Sunday, 28 October 2018

Ian Hunter - Short Back 'N' Sides (1981)


Released in 1981

Having bought this album excitedly upon day of release, back in 1981, I have always had a mixed opinion of it. Some of it is superb, some decidedly ordinary.

Ian Hunter had teamed up with Mick Jones and Topper Headon from The Clash, as well as Mick Ronson on this album. By now ex-punks like Jones and Headon now freely admitted their love for Hunter. Four years earlier they would have been condemning him as being a "has been". I was never convinced by that, anyway, Jones always loved Mott the Hoople and he would never have dared to insult Hunter. The album starts with one of my favourite Hunter solo songs of all time - the vibrant, rocking "Central Park And West", which has a killer opening riff and some great Hunter vocals. "I Need Your Love" is a saxophone and guitar-driven, Springsteen-esque singalong number. "Lisa Likes Rock 'n' Roll" was written for Mick Ronson's then young daughter. It is a fine song for a four-year old, but it doesn't really cut it as a copper-bottomed Hunter rocker. It is ok, I suppose, with its Bo Diddley rhythms, and there are some mildly amusing lyrics.

Nobody does an evocative, heart-rending rock ballad like Ian Hunter and he gives us a classic here in "Old Records Never Die", written in the wake of John Lennon's death. It does not directly mention him, but when you know the subject matter, it makes a moving song even more poignant. It has a killer sliding guitar riff which makes the song, as well as some fetching violin from Tymon Dogg (who featured on The Clash's "Sandinsta!"). "Noises" is a strange, experimental track and in many ways it is pretty pointless. It has a funky, rocking beat when it eventually gets going, but it goes on for over five minutes not really getting anywhere, with Hunter griping about noises, often in spoken passages, a bit like Mick Jagger on 1983's "Too Much Blood". There is some brief interesting, Mike Garson-ish piano, but not enough to really rescue it.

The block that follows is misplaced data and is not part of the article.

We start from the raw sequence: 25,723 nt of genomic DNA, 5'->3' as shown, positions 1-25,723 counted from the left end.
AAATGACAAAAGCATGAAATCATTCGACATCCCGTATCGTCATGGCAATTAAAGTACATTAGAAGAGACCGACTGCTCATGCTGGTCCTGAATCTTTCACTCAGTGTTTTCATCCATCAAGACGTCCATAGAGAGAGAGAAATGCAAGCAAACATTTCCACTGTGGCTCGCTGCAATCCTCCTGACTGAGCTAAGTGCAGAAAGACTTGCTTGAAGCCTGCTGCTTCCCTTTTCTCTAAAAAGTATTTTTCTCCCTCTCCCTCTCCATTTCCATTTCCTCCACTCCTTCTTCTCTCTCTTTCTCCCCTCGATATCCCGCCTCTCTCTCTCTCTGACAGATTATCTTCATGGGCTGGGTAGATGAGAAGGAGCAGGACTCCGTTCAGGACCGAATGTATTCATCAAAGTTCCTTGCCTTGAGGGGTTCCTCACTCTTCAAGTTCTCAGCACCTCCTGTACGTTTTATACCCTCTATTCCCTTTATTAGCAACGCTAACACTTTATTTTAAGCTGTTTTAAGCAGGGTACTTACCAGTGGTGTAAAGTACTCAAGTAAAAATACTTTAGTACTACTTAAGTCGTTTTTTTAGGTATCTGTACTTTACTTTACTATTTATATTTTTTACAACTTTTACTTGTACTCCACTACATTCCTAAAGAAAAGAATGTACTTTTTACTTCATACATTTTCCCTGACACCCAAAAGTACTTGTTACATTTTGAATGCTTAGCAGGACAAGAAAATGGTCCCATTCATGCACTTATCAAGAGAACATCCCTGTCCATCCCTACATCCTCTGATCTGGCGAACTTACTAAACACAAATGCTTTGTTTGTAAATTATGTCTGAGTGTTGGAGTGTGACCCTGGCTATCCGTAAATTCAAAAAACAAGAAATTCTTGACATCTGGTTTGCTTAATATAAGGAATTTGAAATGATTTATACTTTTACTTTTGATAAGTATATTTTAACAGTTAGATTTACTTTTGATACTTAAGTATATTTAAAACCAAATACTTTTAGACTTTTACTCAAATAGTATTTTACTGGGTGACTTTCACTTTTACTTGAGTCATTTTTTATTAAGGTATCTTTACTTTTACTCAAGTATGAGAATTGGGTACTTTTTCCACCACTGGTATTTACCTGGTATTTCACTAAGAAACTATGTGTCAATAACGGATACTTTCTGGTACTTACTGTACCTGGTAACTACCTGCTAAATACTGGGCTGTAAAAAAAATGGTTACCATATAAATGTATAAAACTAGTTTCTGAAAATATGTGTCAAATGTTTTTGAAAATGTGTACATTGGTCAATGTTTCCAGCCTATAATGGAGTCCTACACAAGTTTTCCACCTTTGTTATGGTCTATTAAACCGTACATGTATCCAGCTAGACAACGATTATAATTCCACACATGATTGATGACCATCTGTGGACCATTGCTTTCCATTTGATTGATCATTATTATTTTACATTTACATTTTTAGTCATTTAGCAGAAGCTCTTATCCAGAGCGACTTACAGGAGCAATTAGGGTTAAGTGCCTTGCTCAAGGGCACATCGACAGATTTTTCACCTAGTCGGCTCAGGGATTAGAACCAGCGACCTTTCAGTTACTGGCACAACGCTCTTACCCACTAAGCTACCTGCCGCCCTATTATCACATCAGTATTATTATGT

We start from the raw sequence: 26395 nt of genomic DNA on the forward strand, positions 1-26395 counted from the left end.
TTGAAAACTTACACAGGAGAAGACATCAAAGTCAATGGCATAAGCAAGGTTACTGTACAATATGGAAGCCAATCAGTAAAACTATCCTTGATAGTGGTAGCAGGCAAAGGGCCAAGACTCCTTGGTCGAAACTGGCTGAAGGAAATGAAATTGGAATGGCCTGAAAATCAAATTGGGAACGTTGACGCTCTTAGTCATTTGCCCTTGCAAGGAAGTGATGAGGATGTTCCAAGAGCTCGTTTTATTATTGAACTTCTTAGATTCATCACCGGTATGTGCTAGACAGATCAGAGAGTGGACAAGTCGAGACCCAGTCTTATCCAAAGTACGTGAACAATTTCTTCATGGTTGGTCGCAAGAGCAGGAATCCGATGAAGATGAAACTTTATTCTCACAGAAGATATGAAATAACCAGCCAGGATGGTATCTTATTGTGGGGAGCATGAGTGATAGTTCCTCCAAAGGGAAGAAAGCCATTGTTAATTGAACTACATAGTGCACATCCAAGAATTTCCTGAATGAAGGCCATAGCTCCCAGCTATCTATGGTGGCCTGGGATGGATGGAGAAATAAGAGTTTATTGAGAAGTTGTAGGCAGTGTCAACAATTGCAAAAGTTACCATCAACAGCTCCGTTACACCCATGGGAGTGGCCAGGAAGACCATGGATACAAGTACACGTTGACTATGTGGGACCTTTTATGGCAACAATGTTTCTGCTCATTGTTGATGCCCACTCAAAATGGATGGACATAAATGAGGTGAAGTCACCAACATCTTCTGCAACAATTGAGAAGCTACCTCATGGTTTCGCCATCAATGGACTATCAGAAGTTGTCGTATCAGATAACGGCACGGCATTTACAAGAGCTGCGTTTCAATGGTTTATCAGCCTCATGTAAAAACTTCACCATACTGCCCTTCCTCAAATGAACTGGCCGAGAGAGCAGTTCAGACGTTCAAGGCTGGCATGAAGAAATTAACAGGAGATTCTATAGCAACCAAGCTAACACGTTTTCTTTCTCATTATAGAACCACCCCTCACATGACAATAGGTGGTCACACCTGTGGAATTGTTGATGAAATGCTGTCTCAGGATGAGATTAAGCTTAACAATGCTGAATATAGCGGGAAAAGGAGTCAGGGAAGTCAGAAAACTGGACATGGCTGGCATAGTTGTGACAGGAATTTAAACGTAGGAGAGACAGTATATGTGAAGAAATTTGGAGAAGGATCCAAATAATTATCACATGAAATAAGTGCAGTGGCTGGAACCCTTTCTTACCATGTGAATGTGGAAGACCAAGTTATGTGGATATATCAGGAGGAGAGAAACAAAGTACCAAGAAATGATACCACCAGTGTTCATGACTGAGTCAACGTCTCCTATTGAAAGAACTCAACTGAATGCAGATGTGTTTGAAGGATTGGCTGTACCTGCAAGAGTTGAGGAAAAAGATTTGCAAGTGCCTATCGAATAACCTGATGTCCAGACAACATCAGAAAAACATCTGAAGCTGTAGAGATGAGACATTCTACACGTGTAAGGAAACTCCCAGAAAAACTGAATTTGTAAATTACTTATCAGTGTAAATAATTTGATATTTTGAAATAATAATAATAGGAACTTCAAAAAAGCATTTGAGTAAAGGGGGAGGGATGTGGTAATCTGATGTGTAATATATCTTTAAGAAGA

"Rain" actually follows the same sort of pattern - an extended number with Hunter's vocals semi-spoken over a chugging beat. This one has a slightly more appealing instrumental backing, however, and, due to that, is far more attractive as a track. "Take your washing off the's gonna rain" beseeches Hunter. It is no work of genius, but has an odd appeal. "Gun Control" is more of the solidly rocking Hunter we have come to expect. A throbbing bass line powers a cynical song about the "gun lobby" movement in the USA. It could be interpreted as Hunter supporting the movement, but in fact he is singing wryly from their point of view.

"Theatre Of the Absurd" is a favourite of mine. A shuffling cod-dub reggae number with some great dubby guitar lines and some "boing boinging" synth drum sounds back a great Hunter vocal. "There I was stuck in London, part of my history, it was just like being in school again, but I felt something moving in me..". Captivating lines from Hunter and listen carefully you can hear Mick Jones's backing vocals. That was the album's last great point. "Leave Me Alone" is a bit of a strange song, with Hunter putting on an odd croony deep voice over an upbeat, vaguely disco-style backing. It doesn't sound like Ian Hunter at all and the chorus is awful. "Keep On Burning" starts with a promising organ and guitar slow burn intro and a typical dignified, soulful Hunter vocal and you think "this is going to be a great one", with Hunter in Dylanesque/Steve Harley mode, and, to be fair, is is pretty good, almost anthemic in places. I am sort of reassessing it, it now sounds better than I remember it. It is spoilt by its frenetic, pace-changing, piano-boogie ending, which is completely needless and incongruous. Overall, this was a patchy album, and Hunter would not release any really good material for another fifteen years or so.


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